Ralph Waldo Emerson (born May 25, 1803) was an American writer, poet, and lecturer. He was born in Boston, MA to Ruth Haskin and the Reverend William Emerson, a Unitarian minister. He attended the Boston Latin School until age 14, when he matriculated into Harvard College. He served as Class Poet and, per tradition, presented an original poem on Harvard’s Class Day, before his official graduation on August 29, 1821. He met wife Ellen Louise Tucker in 1827 in Concord, MA. She died in 1831 and Emerson was reportedly incredibly affected by her death, visiting her grave in Roxbury, MA daily.
Surprisingly Emerson’s first job was not as a lecturer but as a pastor for Boston’s Second Church. He was ordained on January 11, 1829. He resigned shortly after, in 1832, due to disagreements with other members of the clergy. He spent the next year touring Europe, where he met such literary greats as William Wordsworth, Samuel Taylor Coleridge, and Thomas Carlyle. Upon his return he began lecturing and would come to give over 1,500 lectures in his lifetime.
Harvard Divinity School
In 1835 Emerson married his second wife, Lydia Jackson. With her he had four children: Waldo, Ellen, Edith, and Edward. The family lived in Concord, Massachusetts with Emerson’s mother. Emerson is most well known for spearheading the Transcendentalist movement and on September 8, 1836 he held the first meeting of the Transcendental Club with Henry Hedge, George Putman, and George Ripley. One of the group’s key beliefs is that God does not need to directly reveal the truth, but that it can be experienced directly from nature. The group began publishing its literary journal, The Dial, in 1840. In 1838 he gave his famous address at Harvard’s Divinity Hall, where he proclaimed that Jesus was not a god but merely a great man. The address outraged Harvard Divinity School and Protestants in the area and led to Emerson declared an atheist. He was not invited back to speak on the campus for thirty years.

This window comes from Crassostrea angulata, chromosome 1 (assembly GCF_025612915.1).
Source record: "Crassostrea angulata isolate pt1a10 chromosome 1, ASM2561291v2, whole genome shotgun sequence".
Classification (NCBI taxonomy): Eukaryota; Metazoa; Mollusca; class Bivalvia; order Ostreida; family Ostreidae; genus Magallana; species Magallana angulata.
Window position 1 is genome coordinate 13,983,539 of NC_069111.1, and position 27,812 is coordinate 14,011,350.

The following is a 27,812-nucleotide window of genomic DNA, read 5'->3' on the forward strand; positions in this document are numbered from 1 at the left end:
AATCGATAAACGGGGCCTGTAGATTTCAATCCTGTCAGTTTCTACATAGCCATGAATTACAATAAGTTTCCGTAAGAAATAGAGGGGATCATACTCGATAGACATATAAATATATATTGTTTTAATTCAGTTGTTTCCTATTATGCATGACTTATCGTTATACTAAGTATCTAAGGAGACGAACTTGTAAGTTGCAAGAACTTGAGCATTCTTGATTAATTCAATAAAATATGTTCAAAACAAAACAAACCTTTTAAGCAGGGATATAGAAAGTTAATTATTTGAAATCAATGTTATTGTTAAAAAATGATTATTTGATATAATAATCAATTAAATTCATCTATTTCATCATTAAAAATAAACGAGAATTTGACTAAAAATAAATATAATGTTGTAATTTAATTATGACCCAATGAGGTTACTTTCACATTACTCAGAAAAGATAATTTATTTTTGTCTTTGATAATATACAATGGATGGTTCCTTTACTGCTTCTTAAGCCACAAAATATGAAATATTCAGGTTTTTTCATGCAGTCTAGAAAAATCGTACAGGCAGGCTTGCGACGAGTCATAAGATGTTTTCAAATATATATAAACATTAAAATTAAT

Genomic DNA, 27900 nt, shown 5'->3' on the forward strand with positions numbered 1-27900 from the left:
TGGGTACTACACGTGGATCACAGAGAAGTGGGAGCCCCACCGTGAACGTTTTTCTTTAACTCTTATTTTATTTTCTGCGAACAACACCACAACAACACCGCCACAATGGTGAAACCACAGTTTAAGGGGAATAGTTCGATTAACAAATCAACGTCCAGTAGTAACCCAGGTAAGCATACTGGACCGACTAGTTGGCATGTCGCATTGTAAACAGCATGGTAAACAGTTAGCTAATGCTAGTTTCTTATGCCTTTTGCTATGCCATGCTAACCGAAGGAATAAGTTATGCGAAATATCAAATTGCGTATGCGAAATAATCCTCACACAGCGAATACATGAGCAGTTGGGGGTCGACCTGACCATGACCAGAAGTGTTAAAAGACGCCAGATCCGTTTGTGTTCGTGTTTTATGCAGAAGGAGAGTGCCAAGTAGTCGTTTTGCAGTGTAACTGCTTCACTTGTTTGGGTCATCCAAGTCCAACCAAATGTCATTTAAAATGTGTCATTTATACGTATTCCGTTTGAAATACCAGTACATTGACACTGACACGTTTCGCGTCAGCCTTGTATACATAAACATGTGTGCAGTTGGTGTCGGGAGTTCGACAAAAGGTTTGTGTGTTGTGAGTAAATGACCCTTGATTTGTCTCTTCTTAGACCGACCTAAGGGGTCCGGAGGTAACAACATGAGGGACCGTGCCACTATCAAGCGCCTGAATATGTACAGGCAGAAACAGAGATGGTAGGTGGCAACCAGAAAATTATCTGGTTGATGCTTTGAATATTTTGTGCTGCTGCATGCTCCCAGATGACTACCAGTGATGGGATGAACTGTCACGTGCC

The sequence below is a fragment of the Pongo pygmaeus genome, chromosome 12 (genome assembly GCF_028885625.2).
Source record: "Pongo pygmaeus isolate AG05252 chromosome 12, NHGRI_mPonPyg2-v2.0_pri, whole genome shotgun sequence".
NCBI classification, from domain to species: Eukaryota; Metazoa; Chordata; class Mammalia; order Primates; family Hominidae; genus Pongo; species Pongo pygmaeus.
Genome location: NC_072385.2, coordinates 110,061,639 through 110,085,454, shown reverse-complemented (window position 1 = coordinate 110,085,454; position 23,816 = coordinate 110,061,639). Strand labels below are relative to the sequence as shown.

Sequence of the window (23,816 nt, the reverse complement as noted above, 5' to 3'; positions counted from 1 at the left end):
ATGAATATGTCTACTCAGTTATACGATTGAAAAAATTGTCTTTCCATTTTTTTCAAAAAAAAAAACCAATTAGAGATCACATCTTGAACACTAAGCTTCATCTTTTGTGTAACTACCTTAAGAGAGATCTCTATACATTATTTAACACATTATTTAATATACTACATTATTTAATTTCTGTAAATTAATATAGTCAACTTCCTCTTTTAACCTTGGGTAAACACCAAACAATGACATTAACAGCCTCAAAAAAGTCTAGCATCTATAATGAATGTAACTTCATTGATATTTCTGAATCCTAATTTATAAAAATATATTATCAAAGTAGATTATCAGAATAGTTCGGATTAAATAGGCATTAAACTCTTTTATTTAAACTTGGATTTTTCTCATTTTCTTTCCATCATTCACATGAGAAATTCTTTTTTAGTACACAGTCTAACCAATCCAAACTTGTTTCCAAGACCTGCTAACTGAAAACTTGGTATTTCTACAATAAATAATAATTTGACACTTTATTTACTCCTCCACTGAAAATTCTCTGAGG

Emerson’s work awarded him great fame and he met and befriended many great figures. Emerson was wholeheartedly against slavery and most notably welcomed John Brown into his home when the man visited Concord. Emerson gave a number of lectures on anti-slavery and in 1862 visited Washington, D.C. to give a speech at the Smithsonian calling slavery “destitution.” The following day he met Abraham Lincoln, who was familiar with Emerson’s work. He also met Salmon P. Chase, secretary of the treasury, Gideon Wells, secretary of the navy, and William Seward, secretary of state. Emerson was a close friend and mentor to Henry David Thoreau, delivering his eulogy in 1862 and was a pallbearer for friend Nathaniel Hawthorne.
In 1867 Emerson’s health began declining. He began having mental problems, often forgetting his own name. By 1872 he was lecturing only on special occasions and by 1879 had stopped lecturing entirely. He was diagnosed with pneumonia on April 21, 1882 and died a few days later on April 27. He is buried in Sleepy Hollow Cemetery in Concord, Massachusetts.